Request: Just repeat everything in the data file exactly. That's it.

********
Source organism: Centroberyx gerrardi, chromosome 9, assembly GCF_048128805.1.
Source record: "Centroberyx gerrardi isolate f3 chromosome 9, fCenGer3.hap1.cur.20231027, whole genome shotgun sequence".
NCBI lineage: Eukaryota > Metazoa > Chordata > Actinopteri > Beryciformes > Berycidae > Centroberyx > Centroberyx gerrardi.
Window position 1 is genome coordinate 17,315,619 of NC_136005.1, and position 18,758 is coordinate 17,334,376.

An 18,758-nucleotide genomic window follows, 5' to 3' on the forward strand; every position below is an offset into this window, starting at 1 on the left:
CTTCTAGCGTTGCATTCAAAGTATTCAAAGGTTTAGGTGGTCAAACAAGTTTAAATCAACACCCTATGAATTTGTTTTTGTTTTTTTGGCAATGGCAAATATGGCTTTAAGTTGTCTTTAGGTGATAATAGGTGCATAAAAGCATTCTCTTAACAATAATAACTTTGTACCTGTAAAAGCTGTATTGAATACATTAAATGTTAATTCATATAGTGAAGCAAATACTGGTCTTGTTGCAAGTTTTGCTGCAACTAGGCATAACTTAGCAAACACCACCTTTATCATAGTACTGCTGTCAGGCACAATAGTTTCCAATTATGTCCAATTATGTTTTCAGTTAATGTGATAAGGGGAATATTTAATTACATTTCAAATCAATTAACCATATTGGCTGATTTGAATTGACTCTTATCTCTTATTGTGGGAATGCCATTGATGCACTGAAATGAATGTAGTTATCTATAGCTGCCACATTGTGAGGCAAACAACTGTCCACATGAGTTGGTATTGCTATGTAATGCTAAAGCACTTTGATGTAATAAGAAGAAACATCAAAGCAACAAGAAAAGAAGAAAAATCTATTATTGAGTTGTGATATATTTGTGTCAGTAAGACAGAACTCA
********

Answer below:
Source organism: Centroberyx gerrardi, chromosome 9, assembly GCF_048128805.1.
Source record: "Centroberyx gerrardi isolate f3 chromosome 9, fCenGer3.hap1.cur.20231027, whole genome shotgun sequence".
NCBI lineage: Eukaryota > Metazoa > Chordata > Actinopteri > Beryciformes > Berycidae > Centroberyx > Centroberyx gerrardi.
Window position 1 is genome coordinate 17,315,619 of NC_136005.1, and position 18,758 is coordinate 17,334,376.

An 18,758-nucleotide genomic window follows, 5' to 3' on the forward strand; every position below is an offset into this window, starting at 1 on the left:
CTTCTAGCGTTGCATTCAAAGTATTCAAAGGTTTAGGTGGTCAAACAAGTTTAAATCAACACCCTATGAATTTGTTTTTGTTTTTTTGGCAATGGCAAATATGGCTTTAAGTTGTCTTTAGGTGATAATAGGTGCATAAAAGCATTCTCTTAACAATAATAACTTTGTACCTGTAAAAGCTGTATTGAATACATTAAATGTTAATTCATATAGTGAAGCAAATACTGGTCTTGTTGCAAGTTTTGCTGCAACTAGGCATAACTTAGCAAACACCACCTTTATCATAGTACTGCTGTCAGGCACAATAGTTTCCAATTATGTCCAATTATGTTTTCAGTTAATGTGATAAGGGGAATATTTAATTACATTTCAAATCAATTAACCATATTGGCTGATTTGAATTGACTCTTATCTCTTATTGTGGGAATGCCATTGATGCACTGAAATGAATGTAGTTATCTATAGCTGCCACATTGTGAGGCAAACAACTGTCCACATGAGTTGGTATTGCTATGTAATGCTAAAGCACTTTGATGTAATAAGAAGAAACATCAAAGCAACAAGAAAAGAAGAAAAATCTATTATTGAGTTGTGATATATTTGTGTCAGTAAGACAGAACTCA